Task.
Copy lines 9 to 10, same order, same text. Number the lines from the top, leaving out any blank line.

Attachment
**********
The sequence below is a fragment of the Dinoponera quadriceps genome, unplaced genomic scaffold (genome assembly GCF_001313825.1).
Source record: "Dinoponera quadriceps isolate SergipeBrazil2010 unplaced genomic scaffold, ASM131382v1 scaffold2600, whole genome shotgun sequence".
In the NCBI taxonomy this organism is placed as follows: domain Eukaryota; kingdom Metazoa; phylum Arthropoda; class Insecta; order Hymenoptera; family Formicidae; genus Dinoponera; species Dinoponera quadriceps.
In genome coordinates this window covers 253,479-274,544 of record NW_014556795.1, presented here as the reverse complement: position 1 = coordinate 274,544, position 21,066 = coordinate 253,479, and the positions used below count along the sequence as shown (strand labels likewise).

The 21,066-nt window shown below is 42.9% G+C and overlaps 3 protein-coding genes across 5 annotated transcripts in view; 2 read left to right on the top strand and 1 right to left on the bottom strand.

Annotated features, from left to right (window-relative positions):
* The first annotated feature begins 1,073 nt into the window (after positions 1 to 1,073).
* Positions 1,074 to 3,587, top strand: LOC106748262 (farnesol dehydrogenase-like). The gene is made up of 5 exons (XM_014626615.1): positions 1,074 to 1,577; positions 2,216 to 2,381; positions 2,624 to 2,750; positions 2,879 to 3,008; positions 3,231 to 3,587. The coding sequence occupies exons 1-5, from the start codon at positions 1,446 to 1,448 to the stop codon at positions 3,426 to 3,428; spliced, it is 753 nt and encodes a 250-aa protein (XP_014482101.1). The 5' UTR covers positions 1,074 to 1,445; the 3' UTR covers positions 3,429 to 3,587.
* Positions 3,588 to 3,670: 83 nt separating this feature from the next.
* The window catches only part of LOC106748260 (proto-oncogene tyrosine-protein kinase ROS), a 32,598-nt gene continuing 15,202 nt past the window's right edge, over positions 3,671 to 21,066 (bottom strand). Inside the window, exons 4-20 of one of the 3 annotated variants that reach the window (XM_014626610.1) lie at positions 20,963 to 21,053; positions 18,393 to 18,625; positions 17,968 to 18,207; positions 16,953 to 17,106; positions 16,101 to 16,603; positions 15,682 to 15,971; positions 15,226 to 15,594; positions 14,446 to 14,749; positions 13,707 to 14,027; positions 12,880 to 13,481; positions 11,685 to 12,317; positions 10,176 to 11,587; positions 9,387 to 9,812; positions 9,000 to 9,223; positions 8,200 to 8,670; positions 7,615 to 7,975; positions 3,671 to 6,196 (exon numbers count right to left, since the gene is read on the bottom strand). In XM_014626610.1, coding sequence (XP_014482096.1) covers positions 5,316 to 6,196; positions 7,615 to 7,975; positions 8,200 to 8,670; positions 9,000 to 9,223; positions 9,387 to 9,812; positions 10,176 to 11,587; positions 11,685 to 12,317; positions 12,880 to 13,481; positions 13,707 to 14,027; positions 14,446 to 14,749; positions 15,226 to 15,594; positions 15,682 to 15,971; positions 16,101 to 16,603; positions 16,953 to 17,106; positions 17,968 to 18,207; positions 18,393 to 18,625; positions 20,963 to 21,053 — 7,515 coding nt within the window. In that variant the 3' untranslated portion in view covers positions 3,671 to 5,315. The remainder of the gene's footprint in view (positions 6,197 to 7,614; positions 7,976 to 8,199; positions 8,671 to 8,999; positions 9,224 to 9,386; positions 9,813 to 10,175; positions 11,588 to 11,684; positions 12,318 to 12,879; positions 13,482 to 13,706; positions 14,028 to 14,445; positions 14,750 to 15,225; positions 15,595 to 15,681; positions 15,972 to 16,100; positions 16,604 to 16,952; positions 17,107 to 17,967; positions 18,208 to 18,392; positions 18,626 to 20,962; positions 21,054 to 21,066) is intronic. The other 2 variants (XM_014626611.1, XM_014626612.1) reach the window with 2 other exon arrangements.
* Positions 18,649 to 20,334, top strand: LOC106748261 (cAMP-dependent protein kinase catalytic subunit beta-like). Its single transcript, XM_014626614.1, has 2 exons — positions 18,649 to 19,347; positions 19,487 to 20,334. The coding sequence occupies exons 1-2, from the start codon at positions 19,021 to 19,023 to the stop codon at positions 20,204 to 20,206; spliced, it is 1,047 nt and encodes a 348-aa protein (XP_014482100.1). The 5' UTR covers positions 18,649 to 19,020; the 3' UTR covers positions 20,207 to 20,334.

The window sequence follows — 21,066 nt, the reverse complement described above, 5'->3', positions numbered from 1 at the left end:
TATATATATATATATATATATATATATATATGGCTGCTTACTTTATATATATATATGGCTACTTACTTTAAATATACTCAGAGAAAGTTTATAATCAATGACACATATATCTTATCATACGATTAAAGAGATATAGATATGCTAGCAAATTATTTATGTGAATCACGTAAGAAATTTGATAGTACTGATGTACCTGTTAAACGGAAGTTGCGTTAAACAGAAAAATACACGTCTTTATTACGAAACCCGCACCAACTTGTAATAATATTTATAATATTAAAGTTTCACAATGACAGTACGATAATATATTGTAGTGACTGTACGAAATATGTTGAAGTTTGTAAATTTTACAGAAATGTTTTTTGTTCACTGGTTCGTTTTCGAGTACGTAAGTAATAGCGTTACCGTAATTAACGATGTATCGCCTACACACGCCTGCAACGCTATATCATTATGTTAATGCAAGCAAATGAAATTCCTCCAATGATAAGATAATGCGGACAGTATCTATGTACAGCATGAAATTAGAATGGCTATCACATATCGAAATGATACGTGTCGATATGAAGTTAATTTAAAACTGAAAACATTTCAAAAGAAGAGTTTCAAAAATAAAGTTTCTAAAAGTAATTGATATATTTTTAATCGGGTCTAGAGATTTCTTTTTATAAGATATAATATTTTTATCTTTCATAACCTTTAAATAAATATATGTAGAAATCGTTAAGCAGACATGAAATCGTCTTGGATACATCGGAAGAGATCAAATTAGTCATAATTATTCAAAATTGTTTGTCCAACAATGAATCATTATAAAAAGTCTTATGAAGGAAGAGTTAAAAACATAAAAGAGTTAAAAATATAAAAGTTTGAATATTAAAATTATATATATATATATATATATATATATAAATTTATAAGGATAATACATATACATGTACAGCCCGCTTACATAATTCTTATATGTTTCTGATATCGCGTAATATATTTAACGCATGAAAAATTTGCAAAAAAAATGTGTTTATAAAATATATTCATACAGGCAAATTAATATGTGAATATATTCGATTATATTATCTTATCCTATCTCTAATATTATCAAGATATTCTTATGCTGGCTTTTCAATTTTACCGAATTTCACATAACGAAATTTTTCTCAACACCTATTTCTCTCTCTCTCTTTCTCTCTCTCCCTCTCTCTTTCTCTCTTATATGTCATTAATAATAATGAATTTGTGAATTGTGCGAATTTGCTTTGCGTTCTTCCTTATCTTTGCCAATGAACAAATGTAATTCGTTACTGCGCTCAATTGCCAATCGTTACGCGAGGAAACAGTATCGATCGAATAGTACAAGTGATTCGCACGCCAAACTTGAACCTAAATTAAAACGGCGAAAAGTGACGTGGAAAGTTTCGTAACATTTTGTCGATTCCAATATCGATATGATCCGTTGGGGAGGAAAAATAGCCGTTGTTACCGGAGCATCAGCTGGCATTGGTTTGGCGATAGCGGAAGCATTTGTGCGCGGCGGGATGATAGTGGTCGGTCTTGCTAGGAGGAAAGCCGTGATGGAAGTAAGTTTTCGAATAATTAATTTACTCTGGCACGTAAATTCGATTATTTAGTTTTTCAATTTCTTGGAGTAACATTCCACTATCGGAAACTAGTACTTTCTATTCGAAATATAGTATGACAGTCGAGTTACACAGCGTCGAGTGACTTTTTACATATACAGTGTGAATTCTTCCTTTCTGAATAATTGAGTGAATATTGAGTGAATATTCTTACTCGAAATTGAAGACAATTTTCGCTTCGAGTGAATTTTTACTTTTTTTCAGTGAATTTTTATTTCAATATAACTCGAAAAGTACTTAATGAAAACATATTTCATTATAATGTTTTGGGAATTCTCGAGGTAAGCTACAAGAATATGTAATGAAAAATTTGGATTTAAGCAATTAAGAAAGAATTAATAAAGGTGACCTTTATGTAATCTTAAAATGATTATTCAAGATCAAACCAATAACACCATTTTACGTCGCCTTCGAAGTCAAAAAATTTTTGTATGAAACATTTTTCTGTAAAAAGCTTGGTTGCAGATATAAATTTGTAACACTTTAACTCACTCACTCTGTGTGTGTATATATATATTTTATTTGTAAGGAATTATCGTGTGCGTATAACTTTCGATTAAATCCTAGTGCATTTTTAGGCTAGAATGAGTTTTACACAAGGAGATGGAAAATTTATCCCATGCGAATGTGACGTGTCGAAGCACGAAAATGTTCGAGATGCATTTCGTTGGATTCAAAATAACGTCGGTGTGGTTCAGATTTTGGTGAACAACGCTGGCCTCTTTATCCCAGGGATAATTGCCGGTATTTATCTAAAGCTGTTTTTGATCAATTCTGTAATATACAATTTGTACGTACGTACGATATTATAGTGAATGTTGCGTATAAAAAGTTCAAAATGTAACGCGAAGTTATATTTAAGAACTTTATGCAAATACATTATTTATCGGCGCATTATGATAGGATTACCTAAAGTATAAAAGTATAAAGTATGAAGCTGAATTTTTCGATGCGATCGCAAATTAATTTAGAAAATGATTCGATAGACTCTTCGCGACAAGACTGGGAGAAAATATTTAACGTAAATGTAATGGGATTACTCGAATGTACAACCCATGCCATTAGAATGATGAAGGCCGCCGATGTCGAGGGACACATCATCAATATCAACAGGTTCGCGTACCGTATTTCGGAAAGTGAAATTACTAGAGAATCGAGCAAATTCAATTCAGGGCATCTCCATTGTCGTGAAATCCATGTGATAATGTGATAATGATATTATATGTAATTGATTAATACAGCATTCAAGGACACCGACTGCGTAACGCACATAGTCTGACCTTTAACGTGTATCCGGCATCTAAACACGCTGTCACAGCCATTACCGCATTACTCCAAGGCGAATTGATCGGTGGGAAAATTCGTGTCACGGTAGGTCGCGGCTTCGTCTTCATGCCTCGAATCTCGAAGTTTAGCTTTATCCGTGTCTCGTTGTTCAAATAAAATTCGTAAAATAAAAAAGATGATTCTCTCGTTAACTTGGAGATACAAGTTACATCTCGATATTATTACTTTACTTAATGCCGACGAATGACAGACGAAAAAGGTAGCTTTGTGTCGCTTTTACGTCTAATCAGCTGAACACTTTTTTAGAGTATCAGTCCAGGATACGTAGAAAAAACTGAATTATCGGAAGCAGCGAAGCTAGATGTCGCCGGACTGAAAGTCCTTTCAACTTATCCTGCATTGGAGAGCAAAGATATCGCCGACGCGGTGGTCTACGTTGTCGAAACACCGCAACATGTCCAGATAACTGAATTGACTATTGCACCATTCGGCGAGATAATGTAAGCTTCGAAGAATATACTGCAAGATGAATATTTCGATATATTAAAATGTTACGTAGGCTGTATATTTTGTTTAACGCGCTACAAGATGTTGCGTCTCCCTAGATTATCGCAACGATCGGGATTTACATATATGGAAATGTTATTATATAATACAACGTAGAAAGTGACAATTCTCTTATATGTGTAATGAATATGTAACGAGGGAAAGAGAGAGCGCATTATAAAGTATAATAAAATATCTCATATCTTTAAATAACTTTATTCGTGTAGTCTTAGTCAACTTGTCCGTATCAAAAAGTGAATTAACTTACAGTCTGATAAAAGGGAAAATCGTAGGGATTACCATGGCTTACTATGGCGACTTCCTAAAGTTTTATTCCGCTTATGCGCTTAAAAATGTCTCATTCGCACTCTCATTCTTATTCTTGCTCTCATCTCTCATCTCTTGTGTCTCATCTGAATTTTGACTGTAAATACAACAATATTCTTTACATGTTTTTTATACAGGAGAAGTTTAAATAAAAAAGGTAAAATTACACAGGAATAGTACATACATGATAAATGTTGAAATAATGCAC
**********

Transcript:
* Positions 3,588 to 3,670: 83 nt separating this feature from the next.
* The window catches only part of LOC106748260 (proto-oncogene tyrosine-protein kinase ROS), a 32,598-nt gene continuing 15,202 nt past the window's right edge, over positions 3,671 to 21,066 (bottom strand). Inside the window, exons 4-20 of one of the 3 annotated variants that reach the window (XM_014626610.1) lie at positions 20,963 to 21,053; positions 18,393 to 18,625; positions 17,968 to 18,207; positions 16,953 to 17,106; positions 16,101 to 16,603; positions 15,682 to 15,971; positions 15,226 to 15,594; positions 14,446 to 14,749; positions 13,707 to 14,027; positions 12,880 to 13,481; positions 11,685 to 12,317; positions 10,176 to 11,587; positions 9,387 to 9,812; positions 9,000 to 9,223; positions 8,200 to 8,670; positions 7,615 to 7,975; positions 3,671 to 6,196 (exon numbers count right to left, since the gene is read on the bottom strand). In XM_014626610.1, coding sequence (XP_014482096.1) covers positions 5,316 to 6,196; positions 7,615 to 7,975; positions 8,200 to 8,670; positions 9,000 to 9,223; positions 9,387 to 9,812; positions 10,176 to 11,587; positions 11,685 to 12,317; positions 12,880 to 13,481; positions 13,707 to 14,027; positions 14,446 to 14,749; positions 15,226 to 15,594; positions 15,682 to 15,971; positions 16,101 to 16,603; positions 16,953 to 17,106; positions 17,968 to 18,207; positions 18,393 to 18,625; positions 20,963 to 21,053 — 7,515 coding nt within the window. In that variant the 3' untranslated portion in view covers positions 3,671 to 5,315. The remainder of the gene's footprint in view (positions 6,197 to 7,614; positions 7,976 to 8,199; positions 8,671 to 8,999; positions 9,224 to 9,386; positions 9,813 to 10,175; positions 11,588 to 11,684; positions 12,318 to 12,879; positions 13,482 to 13,706; positions 14,028 to 14,445; positions 14,750 to 15,225; positions 15,595 to 15,681; positions 15,972 to 16,100; positions 16,604 to 16,952; positions 17,107 to 17,967; positions 18,208 to 18,392; positions 18,626 to 20,962; positions 21,054 to 21,066) is intronic. The other 2 variants (XM_014626611.1, XM_014626612.1) reach the window with 2 other exon arrangements.